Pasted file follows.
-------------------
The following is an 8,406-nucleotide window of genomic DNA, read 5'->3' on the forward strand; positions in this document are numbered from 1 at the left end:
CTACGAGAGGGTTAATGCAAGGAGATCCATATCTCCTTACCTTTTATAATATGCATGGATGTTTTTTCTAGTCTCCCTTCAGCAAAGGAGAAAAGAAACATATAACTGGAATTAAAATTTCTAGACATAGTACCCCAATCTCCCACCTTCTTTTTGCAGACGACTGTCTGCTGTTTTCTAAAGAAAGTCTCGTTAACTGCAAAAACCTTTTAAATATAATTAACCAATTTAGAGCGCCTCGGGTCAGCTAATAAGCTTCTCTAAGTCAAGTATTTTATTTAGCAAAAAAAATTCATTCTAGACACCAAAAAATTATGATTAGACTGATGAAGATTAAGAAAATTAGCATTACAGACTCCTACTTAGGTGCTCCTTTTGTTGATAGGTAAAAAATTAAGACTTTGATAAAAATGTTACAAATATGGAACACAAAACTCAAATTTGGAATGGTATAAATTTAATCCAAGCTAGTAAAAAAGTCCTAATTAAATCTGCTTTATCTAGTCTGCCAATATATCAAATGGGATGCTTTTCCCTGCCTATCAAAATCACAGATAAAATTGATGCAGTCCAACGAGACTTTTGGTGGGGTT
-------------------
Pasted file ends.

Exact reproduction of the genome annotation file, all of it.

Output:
The following is an 8,406-nucleotide window of genomic DNA, read 5'->3' on the forward strand; positions in this document are numbered from 1 at the left end:
CTACGAGAGGGTTAATGCAAGGAGATCCATATCTCCTTACCTTTTATAATATGCATGGATGTTTTTTCTAGTCTCCCTTCAGCAAAGGAGAAAAGAAACATATAACTGGAATTAAAATTTCTAGACATAGTACCCCAATCTCCCACCTTCTTTTTGCAGACGACTGTCTGCTGTTTTCTAAAGAAAGTCTCGTTAACTGCAAAAACCTTTTAAATATAATTAACCAATTTAGAGCGCCTCGGGTCAGCTAATAAGCTTCTCTAAGTCAAGTATTTTATTTAGCAAAAAAAATTCATTCTAGACACCAAAAAATTATGATTAGACTGATGAAGATTAAGAAAATTAGCATTACAGACTCCTACTTAGGTGCTCCTTTTGTTGATAGGTAAAAAATTAAGACTTTGATAAAAATGTTACAAATATGGAACACAAAACTCAAATTTGGAATGGTATAAATTTAATCCAAGCTAGTAAAAAAGTCCTAATTAAATCTGCTTTATCTAGTCTGCCAATATATCAAATGGGATGCTTTTCCCTGCCTATCAAAATCACAGATAAAATTGATGCAGTCCAACGAGACTTTTGGTGGGGTT